'Millennium's Edge': Music by Women
"At the Millennium's Edge: the Ninth Annual Concert of Chamber Music by Women," at the National Museum of Women in the Arts on Sunday afternoon, presented seven compositions, some more fully realized than others. One of the most challenging pieces, "Secret Ground" by Judith Shatin, mixed eerie cello tones (played by Fiona Thomson) and a squeaking clarinet (Berkeley Price) to simulate wind streaking through a canyon. An energetic passage of dissonant counterpoint between Thomson's cello and Sarah Wetherbee's violin concluded the piece, with the two artists moving their bows in a circular glissade motion over one string, a return of the wind imagery.
Harpist Anne LeBaron demonstrated her instrument's range by thumping on the frame, bowing the strings and using the tuning key to make the strings moan during "Solar Music," her composition for harp and four flutes, all played by Alison Potter.
Led by British/Swiss conductor Monica Buckland Hofstetter, the Roosevelt Ensemble and oboist Patricia Morehead forged an extended dialogue in "Concerto for Oboe and Instrumental Ensemble" composed by Maria A. Niederberger. "August Swale" by Beth Anderson, the most accessible of the works presented, held snatches of Celtic and Gypsy melodies. "Almah" by Mela Meierhans was an effort to assign musical values to the light shafts coming through the windows of Le Corbusier's Notre-Dame du Haut chapel in Ronchamp, France. Since light does not fall in static patterns, the string quartet used jagged nuance, stopping, then stabbing forward while Larry Williams wandered around the auditorium using the space to modulate his French horn's lines.
--L. Peat O'Neil
Capitol Woodwind Quintet
A woodwind quintet is a singular instrumental assortment that can be spellbinding for players and audience alike. Together, the flute, oboe, clarinet, bassoon and horn can create an aura of both spaciousness and pastoral elegance. Sunday at Temple Micah, the Capitol Woodwind Quintet probed all the channels of expression available to their medium. Of the five veteran musicians, Alice Kogan Weinreb (flute), Truman Harris (bassoon) and Laurel Bennert Ohlson (horn) are National Symphony Orchestra members; Kathleen Golding (oboe) and Lora Ferguson (clarinet) are Kennedy Center Opera House Orchestra performers.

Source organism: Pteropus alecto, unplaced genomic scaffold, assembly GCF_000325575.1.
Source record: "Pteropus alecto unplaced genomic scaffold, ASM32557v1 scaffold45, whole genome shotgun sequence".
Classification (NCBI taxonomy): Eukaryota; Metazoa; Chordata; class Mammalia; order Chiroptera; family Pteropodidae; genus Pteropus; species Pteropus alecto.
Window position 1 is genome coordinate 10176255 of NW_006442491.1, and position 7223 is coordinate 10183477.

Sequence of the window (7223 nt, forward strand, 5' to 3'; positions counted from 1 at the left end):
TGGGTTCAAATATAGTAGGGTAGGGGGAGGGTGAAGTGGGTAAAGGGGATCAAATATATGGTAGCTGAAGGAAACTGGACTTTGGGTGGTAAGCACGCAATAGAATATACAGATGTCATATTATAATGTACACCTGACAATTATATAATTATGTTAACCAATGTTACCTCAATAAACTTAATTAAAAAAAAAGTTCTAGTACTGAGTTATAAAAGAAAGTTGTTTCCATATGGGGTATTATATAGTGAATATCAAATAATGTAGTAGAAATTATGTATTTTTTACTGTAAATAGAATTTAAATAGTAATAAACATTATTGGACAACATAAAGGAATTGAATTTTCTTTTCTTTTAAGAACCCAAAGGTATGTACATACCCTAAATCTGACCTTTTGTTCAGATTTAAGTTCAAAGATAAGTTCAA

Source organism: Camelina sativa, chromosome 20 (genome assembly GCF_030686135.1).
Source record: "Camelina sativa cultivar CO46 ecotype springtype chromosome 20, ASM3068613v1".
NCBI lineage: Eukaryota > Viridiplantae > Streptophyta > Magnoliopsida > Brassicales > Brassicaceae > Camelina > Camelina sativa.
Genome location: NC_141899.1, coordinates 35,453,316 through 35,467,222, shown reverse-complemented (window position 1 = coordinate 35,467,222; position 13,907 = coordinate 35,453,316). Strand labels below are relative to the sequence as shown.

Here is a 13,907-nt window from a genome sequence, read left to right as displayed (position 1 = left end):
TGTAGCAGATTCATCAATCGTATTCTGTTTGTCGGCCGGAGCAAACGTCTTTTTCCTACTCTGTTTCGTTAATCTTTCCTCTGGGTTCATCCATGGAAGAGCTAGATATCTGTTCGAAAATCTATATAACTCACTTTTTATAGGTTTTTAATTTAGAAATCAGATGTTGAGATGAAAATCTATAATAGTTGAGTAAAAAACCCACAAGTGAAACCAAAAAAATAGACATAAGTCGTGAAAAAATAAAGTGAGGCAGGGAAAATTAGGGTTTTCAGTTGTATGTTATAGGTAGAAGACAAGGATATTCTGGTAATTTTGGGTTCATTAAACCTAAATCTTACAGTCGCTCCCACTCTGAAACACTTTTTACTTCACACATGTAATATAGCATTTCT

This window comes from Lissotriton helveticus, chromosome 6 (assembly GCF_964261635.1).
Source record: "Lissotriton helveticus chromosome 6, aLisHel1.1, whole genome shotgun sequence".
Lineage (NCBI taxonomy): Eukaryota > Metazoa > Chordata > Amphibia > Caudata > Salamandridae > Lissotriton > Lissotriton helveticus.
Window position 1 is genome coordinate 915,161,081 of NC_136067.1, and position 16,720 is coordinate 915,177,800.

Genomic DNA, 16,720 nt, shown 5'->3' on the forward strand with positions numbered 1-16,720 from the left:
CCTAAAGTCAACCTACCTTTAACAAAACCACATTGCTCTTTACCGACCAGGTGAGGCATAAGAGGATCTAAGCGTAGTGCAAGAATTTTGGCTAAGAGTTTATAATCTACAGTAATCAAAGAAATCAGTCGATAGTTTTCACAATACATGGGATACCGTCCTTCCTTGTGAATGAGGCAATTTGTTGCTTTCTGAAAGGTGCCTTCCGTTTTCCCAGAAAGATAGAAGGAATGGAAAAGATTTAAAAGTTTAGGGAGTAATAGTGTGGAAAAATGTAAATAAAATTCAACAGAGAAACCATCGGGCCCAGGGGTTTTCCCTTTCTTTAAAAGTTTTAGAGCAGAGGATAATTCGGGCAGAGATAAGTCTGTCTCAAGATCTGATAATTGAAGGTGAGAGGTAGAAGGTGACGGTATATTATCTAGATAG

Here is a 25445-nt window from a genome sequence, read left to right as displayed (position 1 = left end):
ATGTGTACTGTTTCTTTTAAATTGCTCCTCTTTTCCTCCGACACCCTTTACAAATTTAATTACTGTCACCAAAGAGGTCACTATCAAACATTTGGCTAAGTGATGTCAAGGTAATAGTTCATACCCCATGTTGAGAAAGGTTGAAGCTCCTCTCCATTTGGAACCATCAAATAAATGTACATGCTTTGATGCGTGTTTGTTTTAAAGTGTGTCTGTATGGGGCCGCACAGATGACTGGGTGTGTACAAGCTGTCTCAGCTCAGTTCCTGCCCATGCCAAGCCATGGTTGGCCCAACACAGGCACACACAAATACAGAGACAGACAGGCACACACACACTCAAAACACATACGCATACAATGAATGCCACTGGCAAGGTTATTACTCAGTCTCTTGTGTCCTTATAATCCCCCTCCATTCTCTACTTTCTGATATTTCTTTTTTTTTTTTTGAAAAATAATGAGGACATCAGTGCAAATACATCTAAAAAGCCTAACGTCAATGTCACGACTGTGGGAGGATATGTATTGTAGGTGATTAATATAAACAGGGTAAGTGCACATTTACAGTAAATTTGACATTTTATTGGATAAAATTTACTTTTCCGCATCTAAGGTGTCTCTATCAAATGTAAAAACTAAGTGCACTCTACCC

Sunday's program began with Jurriaan Andriessen's airy six-part "Sciarada Spagnuola," in which the quintet alternated molten corporate legato with stretches of agile passage work. The group's version of Walter Piston's "Three Pieces" bounced along with touches of witty esprit.
The quintet reveled in the sonorously capacious depths of Samuel Barber's sometimes languid, sometimes burlesque "Summer Music." The Quintet in D, Op. 91, No. 3, of Anton Reicha--a Beethoven contemporary who wrote a treatise on how to improve on Mozart--combined symphonic breadth with virtuoso playing.
Jewish Community Symphony Orchestra
Conductor Joel Lazar's program Sunday afternoon with the Jewish Community Center Symphony Orchestra consisted of seemingly unrelated pieces that--through the miraculous alchemy of one genius influencing another--are cognate in sensibility and spirit, though not in form. Richard Strauss wrote his Oboe Concerto in 1945 when Germany was in ruins. He retreated artistically to the classical purity and sublime craftsmanship of Mozart, creating a work of light, beckoning melody within an almost weightless orchestral weave. Oboist Rudolph Vrbsky's delicate, beautifully phrased performance was virtually flawless, but cool; the orchestra supported well.
In his Fourth Symphony, Beethoven assimilated the essence of Mozart and Haydn without ever looking back--Mozart's effervescence and Haydn's bubbling wit become mirth so vast and roaring that we get the joke but can't recover from it.
Although Lazar's orchestra is composed of gifted amateurs and he knows there will be imperfections along the way, he drove this symphony relentlessly and somehow got what he was after: an exuberant, large-scale realization of an immensely difficult score.
Imperfections of execution were secondary to the broad sweep of Lazar's vision, and didn't much matter.